Tree Frog Forestry News

Daily Archives: March 17, 2017

Today’s Takeaway

Breaking news – monstrous fire destroys 6-7 story wood building

Tree Frog Forestry News
March 17, 2017
Category: Today's Takeaway

Breaking news from Raleigh, North Carolina – a “monstrous fire destroys a six-to-seven-story apartment building”. The wood-frame building was under construction and thus “not protected” said Raleigh Fire Chief Brad Harvey. He added—given the challenges faced by his crew—“we’re very fortunate tonight”.

Canada’s softwood lumber industry is parsing every word from US Trade Representative Robert Lighthizer, who said the dispute is at the “top of his list”. Paul Whittaker, of the Alberta Forest Products Association, pointed out that Mr. Lighthizer, was “unsurprisingly careful” with his language, adding “He says he heard the concerns of the U.S. industry. But what I did not hear him say was if he agrees with, or buys, the U.S. industry argument”.

The US Forest Service and National Park Service will see deep cuts if Trump’s proposed 2018 budget is approved; 21% for the Dept. of Agriculture (think forest fires and wood promotion) and 12% for the Dept. of Interior (think parks). The detailed spending changes are not yet known.

Finally, lots of stories on bioenergy today, including: Scientists use solar energy to produce clean hydrogen from biomass (U of Cambridge); A beneficial way to dispose of the Sierra’s lost trees—use them for energy (LA Times); and Biofuels could limit jet contrails (BBC News).

–Tree Frog Editors

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Froggy Foibles

Cut chocolate cravings by visualising a forest

You.co.za
March 16, 2017
Category: Froggy Foibles
Region: International

Imaging a forest or a beach scene could be the cure for chocoholics craving the sweet stuff… per a new study from Australia… “We found that cognitive diffusion lowered the intrusiveness of thoughts, vividness of imagery before, and craving intensity for both the general test group, and for those who craved chocolate and wished to eat less chocolate,” said lead researcher Dr Sophie Schumacher, from Flinders University in Adelaide. “If we tackle the issue when it first pops up in your mind – particularly if you are not hungry – then it’s much easier than waiting for those cravings to gather force… e.g., giving yourself a constructive distraction such as imaging a walk in a forest – can help to lower the intrusiveness of the thoughts.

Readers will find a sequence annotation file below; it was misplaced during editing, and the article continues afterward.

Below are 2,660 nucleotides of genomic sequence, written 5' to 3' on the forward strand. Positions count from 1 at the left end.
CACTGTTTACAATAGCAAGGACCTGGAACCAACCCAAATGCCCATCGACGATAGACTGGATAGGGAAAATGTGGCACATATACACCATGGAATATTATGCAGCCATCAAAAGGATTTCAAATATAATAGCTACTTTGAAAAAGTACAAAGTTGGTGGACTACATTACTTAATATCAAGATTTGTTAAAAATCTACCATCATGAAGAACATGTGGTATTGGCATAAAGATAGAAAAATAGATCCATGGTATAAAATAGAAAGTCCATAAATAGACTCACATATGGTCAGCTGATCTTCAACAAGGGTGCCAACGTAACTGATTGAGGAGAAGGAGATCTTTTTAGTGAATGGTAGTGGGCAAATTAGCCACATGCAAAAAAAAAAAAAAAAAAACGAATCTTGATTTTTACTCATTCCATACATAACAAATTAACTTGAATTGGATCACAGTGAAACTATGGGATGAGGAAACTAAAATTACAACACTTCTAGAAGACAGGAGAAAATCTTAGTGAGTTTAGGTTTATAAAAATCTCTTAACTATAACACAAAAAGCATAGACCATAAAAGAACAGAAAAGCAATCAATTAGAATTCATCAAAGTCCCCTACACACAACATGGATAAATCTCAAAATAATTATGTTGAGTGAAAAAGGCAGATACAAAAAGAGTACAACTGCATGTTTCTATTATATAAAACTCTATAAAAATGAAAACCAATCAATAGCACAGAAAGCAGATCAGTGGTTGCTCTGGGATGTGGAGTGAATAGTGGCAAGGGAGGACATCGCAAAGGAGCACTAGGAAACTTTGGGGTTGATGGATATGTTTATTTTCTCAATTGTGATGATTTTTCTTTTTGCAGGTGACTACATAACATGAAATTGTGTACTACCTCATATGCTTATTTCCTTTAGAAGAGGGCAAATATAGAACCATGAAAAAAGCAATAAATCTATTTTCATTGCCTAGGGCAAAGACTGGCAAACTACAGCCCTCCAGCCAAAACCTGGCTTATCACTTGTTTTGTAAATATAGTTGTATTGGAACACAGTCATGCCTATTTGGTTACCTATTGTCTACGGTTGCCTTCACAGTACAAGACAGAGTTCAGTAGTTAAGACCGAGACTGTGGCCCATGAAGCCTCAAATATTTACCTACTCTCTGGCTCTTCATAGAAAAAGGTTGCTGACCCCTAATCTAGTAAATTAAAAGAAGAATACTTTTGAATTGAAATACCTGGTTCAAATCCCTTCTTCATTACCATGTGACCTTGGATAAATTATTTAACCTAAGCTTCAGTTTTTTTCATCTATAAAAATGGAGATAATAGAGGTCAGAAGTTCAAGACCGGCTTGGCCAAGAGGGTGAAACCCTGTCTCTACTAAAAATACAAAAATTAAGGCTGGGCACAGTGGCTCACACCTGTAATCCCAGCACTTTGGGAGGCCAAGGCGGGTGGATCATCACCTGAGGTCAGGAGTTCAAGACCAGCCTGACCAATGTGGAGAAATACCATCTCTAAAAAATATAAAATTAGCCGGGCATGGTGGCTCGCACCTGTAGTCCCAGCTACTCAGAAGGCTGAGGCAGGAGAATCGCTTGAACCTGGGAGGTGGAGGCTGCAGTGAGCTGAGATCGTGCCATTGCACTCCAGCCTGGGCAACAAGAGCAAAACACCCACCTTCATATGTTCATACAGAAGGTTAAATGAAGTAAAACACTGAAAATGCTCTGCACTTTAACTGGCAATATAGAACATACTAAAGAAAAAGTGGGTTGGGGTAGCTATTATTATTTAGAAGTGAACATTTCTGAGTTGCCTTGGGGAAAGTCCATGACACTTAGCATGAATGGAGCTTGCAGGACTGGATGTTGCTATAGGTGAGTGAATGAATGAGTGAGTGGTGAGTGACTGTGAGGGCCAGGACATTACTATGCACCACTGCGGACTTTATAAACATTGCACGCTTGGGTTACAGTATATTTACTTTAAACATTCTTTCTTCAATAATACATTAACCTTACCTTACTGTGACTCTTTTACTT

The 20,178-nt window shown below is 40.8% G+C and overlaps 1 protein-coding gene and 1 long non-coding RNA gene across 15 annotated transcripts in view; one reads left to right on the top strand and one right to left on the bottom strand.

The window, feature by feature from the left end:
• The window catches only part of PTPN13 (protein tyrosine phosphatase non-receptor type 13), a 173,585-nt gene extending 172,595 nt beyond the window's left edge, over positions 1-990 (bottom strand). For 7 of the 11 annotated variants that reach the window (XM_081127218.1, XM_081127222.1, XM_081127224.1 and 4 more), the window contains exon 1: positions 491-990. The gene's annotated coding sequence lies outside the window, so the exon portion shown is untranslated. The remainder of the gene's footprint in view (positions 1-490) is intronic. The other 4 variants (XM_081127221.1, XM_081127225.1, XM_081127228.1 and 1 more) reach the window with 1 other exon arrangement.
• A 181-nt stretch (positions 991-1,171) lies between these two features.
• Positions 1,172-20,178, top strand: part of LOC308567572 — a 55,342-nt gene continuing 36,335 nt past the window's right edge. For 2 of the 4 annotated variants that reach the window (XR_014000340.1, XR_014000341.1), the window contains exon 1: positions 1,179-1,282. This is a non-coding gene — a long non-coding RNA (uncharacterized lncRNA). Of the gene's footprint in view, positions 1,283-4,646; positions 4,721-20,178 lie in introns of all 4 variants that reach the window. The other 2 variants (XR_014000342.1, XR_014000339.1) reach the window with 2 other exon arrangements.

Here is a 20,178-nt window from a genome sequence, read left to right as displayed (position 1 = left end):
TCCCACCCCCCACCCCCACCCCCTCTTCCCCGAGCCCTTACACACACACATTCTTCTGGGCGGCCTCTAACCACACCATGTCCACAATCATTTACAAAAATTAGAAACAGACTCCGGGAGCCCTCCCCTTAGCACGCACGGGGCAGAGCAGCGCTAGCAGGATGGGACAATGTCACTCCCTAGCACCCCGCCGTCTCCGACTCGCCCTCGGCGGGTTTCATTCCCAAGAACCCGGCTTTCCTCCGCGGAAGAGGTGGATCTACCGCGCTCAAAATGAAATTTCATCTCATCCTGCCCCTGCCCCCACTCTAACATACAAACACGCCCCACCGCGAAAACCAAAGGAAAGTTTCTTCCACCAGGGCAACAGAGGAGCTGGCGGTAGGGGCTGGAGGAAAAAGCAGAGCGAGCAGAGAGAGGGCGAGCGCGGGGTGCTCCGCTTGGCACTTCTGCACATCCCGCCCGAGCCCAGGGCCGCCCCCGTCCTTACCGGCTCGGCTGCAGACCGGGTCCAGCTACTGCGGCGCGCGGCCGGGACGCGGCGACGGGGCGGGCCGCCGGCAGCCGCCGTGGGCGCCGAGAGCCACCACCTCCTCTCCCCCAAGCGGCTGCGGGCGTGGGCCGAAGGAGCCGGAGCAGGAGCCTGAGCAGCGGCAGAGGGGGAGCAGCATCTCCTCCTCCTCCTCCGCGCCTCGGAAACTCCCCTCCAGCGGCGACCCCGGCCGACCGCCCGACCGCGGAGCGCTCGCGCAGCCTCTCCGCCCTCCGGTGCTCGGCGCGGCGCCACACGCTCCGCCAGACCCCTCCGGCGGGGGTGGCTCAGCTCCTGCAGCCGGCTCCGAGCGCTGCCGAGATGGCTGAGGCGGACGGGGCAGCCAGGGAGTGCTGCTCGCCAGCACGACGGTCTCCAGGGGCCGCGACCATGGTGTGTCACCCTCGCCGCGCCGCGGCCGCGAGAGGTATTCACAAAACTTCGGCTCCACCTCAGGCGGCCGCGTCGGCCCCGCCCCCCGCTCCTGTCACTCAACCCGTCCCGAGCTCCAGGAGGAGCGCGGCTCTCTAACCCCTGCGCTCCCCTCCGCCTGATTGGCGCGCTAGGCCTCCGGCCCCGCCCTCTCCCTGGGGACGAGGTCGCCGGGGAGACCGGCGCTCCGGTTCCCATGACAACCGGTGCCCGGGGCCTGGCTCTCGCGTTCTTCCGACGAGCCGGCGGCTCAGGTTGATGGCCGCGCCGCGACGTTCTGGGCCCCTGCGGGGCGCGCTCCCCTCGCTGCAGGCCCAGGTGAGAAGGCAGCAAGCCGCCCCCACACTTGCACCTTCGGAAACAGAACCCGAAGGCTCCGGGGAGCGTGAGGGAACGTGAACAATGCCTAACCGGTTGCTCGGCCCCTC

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Business & Politics

Canada’s softwood lumber industry braces as U.S. eyes ‘new agreement’

By Josh O’Kane
The Globe and Mail
March 16, 2017
Category: Business & Politics
Region: Canada, United States

Canada’s softwood lumber industry is carefully parsing every word from United States Trade Representative Robert Lighthizer, who said the Canada-U.S. softwood lumber dispute is at the “top of his list” of trade priorities with Canada… Paul Whittaker, chief executive of the Alberta Forest Products Association, pointed out that Mr. Lighthizer, a former deputy U.S. trade representative under Ronald Reagan, was unsurprisingly careful with his language, given his deep experience. “He says he heard the concerns of the U.S. industry. … But what I did not hear him say was if he agrees with, or buys, the U.S. industry argument”… Some Canadians are optimistic this time around, thanks in part to political turnover. “It doesn’t seem to me that the U.S. coalition has the same political influence south of the border that they once had,” said Seth Kursman, vice-president with Resolute Forest Products… Others, however, hear a more hard-line stance in Mr. Lighthizer’s words. 

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Canfor Pulp Ready for Next Phase of Bio-Fuel Project

By Elaine Macdonald-Meisner
250 News
March 16, 2017
Category: Business & Politics
Region: Canada, Canada West

Prince George, B.C.- With $13 million dollars in grant money from the Sustainable Development Technology Canada fund, Canfor Pulp’s bio-crude project can take a leap forward. “It’s going to allow us to advance the technology and really give us the means to make a full evaluation of how to implement the technology on a commercial scale” says Martin Pudlas, Canfor Pulp’s Vice President of Operations. The project , in partnership with Licella Fibre Fuels of Australia, is attempting to make bi-crude from the waste stream of the pulp process. Pudlas says the funds announced earlier this week, will “further de-risk the technology.